February 25, 2024

Google Users to Get $630 Million as Part of Play Store Settlement

According to the terms of an antitrust settlement that Google entered at a US court, more than a hundred million users are entitled to a share of a $630 million compensation amount.

Around 102 million Google users in the US are eligible to receive their part of the compensation.

The settlement brings an end to the long-running antitrust case against the tech giant, which accused it of stifling competition through its app store fees and terms.

The terms of the settlement were unveiled earlier this week, in documents filed in San Francisco Federal Court.

While Google will be paying $700 million as a part of the settlement, $70 million will go to the states that took part in the lawsuit, as coverage for penalties and other costs.

A vast majority of users who were affected by Google’s unfair app store terms and fees, won’t have to file a claim. This accounts for about 71.4 million of the consumers eligible for compensation, under the settlement’s terms.

Depending on how much money they spent through the Google Play Store in the period between August 16, 2016, and September 30, 2023, eligible consumers will receive a payment of $2 or more.

In addition to the monetary compensation, Google has also been asked to make it easier for users to sideload apps, i.e., install apps from third-party websites and unofficial app stores.

Apps will also be allowed to promote cheaper prices for choosing alternate methods for payment instead of Play Store’s own payment processing system.

Accordingly, the warning screens that appear while trying to sideload apps will have to be changed too. As per the settlement terms, Google will have to refrain from displaying as many warnings when a user uses an alternative method to install an app.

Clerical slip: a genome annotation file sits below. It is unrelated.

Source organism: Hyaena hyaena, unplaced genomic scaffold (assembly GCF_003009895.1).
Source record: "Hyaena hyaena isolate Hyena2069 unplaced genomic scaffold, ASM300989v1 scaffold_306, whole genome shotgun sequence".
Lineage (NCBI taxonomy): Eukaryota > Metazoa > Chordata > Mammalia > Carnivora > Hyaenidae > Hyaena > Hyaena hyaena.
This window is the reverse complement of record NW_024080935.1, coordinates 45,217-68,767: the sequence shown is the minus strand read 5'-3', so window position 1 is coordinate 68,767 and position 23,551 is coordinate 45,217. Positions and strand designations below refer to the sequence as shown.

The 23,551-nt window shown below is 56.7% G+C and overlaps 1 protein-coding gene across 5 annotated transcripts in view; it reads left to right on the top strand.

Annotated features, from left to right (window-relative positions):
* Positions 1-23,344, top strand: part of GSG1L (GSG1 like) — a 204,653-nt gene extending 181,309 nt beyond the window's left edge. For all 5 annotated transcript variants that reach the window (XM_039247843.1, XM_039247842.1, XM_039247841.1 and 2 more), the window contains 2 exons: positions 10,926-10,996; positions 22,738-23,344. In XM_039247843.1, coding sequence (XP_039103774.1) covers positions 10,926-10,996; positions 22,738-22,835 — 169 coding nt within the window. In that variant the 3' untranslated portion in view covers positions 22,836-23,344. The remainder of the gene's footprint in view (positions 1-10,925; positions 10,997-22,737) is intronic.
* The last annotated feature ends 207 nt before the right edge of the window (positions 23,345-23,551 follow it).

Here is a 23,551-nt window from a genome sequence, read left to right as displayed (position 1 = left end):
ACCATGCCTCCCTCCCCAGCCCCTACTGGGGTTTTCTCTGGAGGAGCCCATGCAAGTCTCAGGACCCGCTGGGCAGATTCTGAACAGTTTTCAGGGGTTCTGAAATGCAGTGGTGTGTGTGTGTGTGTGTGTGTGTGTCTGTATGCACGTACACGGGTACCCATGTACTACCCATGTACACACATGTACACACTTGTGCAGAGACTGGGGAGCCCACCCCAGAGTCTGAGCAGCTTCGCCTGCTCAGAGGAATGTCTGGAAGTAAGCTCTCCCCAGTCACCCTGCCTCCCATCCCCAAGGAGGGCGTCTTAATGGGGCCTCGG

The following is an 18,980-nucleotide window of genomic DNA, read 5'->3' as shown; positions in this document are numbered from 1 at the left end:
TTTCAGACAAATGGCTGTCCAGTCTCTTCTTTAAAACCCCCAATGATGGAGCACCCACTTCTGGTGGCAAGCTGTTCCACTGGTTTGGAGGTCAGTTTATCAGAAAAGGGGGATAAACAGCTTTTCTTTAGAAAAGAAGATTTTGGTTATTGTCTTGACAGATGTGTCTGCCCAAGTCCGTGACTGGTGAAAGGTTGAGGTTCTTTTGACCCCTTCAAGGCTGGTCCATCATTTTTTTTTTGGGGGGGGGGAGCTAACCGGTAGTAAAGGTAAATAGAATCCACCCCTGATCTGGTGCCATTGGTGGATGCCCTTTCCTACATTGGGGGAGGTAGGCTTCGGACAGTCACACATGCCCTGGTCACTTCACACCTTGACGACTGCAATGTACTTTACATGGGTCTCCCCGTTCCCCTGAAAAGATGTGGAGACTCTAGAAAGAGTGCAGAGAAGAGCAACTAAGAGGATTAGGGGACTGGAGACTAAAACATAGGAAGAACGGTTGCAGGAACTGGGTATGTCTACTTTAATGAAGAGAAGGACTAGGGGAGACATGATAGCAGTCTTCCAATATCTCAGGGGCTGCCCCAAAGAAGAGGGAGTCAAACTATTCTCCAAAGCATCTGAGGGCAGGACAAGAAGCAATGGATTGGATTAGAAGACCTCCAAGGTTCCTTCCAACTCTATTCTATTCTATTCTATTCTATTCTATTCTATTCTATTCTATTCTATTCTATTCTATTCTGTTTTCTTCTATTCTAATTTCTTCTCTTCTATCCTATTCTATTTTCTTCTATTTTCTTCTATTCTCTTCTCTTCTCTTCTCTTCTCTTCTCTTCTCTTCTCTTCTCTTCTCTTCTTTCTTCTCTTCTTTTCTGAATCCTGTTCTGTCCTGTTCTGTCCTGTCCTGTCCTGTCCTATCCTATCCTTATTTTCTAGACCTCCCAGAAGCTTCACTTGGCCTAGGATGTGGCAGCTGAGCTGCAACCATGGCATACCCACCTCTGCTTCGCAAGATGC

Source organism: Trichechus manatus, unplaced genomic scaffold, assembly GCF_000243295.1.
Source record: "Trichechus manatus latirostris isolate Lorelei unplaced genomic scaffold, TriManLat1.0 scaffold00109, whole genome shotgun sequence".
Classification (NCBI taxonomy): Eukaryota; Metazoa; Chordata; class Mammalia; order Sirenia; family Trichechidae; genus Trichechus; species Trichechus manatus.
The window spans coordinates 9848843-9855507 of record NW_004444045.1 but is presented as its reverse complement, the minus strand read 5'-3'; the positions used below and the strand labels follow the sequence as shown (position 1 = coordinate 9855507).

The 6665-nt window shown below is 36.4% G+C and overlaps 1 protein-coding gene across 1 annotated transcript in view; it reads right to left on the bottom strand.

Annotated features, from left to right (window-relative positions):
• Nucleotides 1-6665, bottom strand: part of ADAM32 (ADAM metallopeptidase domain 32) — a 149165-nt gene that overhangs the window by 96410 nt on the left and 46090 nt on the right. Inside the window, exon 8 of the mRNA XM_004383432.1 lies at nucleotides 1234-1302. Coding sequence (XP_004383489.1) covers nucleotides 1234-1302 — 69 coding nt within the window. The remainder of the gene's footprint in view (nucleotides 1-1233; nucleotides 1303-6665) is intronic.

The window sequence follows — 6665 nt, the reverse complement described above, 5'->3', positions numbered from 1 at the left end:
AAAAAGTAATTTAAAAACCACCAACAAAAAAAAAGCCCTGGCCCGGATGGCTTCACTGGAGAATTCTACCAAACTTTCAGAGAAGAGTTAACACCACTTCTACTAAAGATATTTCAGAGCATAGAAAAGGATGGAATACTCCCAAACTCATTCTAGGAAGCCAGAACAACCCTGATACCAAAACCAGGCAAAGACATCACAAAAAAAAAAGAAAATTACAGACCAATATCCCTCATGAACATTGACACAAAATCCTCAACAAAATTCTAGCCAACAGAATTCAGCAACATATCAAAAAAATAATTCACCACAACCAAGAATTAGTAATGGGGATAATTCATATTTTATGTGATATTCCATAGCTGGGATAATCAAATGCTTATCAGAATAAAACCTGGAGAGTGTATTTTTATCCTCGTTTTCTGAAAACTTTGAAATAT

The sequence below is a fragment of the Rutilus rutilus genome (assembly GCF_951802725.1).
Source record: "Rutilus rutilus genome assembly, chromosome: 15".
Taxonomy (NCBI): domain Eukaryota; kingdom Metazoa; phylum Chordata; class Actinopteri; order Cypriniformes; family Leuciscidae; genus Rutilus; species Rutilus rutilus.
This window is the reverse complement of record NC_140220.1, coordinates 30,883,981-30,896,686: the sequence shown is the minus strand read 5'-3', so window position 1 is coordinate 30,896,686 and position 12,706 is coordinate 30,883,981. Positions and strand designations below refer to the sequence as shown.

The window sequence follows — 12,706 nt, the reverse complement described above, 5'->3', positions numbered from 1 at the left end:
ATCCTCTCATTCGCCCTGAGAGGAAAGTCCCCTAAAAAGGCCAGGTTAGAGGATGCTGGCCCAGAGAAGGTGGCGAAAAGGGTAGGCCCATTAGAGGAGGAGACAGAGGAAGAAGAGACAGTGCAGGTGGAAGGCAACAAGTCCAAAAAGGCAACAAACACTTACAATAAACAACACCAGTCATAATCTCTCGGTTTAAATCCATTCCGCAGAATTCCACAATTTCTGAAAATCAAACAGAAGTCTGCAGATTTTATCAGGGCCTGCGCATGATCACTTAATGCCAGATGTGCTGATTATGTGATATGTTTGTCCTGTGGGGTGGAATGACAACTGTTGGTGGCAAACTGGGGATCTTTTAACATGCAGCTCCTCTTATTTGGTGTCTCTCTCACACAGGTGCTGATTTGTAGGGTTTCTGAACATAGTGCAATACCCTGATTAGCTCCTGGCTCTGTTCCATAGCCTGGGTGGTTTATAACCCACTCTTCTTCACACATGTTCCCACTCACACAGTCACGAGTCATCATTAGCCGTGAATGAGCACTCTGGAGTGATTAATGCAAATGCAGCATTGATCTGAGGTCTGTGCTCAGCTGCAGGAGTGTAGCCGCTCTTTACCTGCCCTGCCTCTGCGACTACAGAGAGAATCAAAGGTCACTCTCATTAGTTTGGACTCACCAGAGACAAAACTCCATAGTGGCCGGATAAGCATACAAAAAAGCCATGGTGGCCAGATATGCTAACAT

Google claims that while it does support sideloading on Android to promote an open ecosystem, it might pose potential privacy or security risks. This is because the software outside Google’s official app store doesn’t undergo its review process, the tech giant has warned.

On the other hand, app makers on Android platforms will now get to enjoy more flexibility in offering their consumers alternative payment choices — something that Google’s policies previously prohibited.

Google also agreed to expand a pilot program that will allow users to choose between the company’s proprietary billing system and third-party channels for in-app purchases. Called “User Choice Billing” by Google, the program has already been tested around the world for over a year.

App makers receiving payments via third-party billing systems under the program can enjoy a small discount on Google’s fees.

Google Forced Users to Pay ‘Artificially Elevated Prices’: Washington DC Attorney General

The trial had begun with a lawsuit filed by dozens of US states, including Washington, Utah, Florida, California, and others.

For far too long, Google’s anti-competitive practices in the distribution of apps deprived Android users of choices and forced them to pay artificially elevated prices.Brian Schwalb, Washington DC Attorney General

Google’s app store policies unnecessarily drove up the prices for in-app transactions, the lawsuit claimed. Google collects hefty commissions ranging between 15% and 30% on in-app purchases.

This, together with the company’s anti-competition practices, drove up the prices unnecessarily, the state attorneys general claimed. Wilson White, Google’s vice president of government affairs and public policy, issued a statement expressing the company’s pleasure at reaching a settlement and calling it a positive development.

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